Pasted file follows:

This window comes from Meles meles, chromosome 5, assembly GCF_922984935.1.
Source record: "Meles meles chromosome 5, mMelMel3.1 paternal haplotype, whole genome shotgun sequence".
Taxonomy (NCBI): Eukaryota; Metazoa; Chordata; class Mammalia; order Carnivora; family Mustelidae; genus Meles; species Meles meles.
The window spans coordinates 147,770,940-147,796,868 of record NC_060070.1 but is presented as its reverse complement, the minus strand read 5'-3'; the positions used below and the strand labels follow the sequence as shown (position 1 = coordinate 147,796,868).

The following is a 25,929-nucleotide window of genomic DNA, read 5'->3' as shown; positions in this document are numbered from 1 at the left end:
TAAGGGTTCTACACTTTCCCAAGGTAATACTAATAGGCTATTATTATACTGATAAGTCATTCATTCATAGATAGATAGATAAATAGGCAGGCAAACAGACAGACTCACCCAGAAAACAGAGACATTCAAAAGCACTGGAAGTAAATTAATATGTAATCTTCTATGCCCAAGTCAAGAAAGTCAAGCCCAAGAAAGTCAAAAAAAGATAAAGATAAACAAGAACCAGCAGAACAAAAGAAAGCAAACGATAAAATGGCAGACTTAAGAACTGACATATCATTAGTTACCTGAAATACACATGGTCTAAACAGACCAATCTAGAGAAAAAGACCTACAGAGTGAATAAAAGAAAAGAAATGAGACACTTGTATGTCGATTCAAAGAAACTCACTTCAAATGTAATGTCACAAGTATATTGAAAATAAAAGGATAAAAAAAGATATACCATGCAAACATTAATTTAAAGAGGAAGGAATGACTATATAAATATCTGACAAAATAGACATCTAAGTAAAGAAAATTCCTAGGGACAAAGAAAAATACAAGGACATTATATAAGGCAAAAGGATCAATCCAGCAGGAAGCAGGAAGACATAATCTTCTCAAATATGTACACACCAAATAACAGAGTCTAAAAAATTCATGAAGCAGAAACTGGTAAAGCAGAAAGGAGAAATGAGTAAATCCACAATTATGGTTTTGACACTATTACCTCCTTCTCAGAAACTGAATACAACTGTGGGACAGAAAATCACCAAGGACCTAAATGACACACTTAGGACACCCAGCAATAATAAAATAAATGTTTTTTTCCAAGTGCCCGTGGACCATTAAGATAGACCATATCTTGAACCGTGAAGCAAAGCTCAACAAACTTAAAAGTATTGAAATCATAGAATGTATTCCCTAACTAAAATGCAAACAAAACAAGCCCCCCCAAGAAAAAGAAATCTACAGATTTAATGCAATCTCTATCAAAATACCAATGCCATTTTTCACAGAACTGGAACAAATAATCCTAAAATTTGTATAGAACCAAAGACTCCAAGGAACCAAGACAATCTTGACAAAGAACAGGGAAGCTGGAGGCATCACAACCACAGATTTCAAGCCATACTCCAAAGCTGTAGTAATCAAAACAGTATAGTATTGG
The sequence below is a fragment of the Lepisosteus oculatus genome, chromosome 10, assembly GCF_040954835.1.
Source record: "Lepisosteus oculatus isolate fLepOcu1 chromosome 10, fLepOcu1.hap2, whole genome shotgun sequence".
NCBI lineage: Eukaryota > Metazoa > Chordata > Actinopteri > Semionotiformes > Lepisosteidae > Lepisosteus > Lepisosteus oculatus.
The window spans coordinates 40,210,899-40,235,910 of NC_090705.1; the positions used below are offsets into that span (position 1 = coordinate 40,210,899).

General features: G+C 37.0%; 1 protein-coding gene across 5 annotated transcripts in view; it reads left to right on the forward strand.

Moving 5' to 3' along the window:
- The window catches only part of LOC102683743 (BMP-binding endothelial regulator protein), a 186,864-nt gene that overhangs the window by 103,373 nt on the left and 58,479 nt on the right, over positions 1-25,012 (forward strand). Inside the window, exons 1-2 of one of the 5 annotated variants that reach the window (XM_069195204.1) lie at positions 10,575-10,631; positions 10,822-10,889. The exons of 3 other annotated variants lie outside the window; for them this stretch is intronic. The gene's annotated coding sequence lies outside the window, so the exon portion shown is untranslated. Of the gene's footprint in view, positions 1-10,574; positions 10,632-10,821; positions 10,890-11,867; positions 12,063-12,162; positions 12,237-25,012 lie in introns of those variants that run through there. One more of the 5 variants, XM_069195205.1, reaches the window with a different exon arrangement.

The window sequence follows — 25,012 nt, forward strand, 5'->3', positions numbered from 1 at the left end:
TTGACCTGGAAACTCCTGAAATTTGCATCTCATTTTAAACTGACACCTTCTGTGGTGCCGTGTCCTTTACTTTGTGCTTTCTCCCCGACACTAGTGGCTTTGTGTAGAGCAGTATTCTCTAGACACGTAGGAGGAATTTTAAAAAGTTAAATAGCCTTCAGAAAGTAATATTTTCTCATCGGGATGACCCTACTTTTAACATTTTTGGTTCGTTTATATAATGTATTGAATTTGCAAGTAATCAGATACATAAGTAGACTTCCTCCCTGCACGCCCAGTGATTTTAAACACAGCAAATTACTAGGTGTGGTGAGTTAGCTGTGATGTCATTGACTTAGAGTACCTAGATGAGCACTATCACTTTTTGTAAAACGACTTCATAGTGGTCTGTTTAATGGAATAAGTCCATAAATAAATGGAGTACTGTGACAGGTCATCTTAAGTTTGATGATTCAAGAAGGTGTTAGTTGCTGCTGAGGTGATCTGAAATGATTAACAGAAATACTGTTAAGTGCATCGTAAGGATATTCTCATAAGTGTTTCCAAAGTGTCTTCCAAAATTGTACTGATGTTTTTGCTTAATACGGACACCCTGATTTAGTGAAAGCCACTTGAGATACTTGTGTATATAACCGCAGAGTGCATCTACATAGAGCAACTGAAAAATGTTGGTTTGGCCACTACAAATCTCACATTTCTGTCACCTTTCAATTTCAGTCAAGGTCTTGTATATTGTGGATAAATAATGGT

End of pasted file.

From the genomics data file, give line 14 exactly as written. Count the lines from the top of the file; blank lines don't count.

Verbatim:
The window sequence follows — 25,012 nt, forward strand, 5'->3', positions numbered from 1 at the left end: